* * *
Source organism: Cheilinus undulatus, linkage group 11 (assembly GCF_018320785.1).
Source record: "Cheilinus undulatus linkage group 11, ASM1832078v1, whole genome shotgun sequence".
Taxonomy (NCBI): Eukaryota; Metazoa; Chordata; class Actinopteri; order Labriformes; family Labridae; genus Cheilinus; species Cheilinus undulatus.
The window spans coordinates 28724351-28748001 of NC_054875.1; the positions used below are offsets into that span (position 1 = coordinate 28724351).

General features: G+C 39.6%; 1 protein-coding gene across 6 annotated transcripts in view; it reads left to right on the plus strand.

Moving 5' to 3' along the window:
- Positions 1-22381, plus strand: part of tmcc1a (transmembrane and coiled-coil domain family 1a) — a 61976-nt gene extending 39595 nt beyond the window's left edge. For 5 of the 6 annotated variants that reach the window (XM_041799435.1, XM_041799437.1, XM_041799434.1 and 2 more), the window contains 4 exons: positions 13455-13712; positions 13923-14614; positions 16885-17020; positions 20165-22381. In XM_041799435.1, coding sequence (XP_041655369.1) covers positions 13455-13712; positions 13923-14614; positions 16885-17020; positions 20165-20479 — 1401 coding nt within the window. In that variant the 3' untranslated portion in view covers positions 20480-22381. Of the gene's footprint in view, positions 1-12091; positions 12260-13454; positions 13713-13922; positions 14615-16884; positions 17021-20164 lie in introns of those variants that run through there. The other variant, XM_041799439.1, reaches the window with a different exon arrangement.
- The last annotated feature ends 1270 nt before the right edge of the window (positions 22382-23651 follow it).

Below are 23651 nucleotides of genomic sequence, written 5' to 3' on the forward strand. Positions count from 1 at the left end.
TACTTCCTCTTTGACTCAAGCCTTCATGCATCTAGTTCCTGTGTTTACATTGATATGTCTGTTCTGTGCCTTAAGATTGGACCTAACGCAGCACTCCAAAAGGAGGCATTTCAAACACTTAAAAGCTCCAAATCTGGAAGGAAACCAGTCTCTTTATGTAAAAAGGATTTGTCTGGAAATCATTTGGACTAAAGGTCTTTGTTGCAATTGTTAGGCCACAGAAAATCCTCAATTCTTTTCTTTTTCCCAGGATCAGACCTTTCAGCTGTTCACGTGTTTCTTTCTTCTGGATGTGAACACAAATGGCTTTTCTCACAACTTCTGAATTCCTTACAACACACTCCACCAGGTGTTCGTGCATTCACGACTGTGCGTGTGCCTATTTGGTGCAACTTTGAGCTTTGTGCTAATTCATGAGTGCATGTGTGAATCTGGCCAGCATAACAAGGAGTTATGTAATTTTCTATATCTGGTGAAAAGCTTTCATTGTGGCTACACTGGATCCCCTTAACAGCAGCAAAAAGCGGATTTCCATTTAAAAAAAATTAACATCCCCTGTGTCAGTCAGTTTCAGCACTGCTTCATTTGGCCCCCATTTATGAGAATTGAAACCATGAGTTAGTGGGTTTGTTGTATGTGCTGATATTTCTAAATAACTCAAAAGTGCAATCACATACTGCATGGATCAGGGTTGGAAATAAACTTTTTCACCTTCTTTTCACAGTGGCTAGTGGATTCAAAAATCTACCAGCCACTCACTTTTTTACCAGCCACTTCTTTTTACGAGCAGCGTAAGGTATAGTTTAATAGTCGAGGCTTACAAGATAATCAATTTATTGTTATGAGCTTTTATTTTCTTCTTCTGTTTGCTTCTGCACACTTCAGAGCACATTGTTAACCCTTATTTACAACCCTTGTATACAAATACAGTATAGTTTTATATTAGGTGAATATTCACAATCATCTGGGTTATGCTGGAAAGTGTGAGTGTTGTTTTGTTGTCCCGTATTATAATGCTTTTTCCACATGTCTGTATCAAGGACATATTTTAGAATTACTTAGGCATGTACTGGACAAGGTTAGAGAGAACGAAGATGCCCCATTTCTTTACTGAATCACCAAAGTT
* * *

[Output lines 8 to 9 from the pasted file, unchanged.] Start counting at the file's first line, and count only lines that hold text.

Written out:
- The last annotated feature ends 1270 nt before the right edge of the window (positions 22382-23651 follow it).

Below are 23651 nucleotides of genomic sequence, written 5' to 3' on the forward strand. Positions count from 1 at the left end.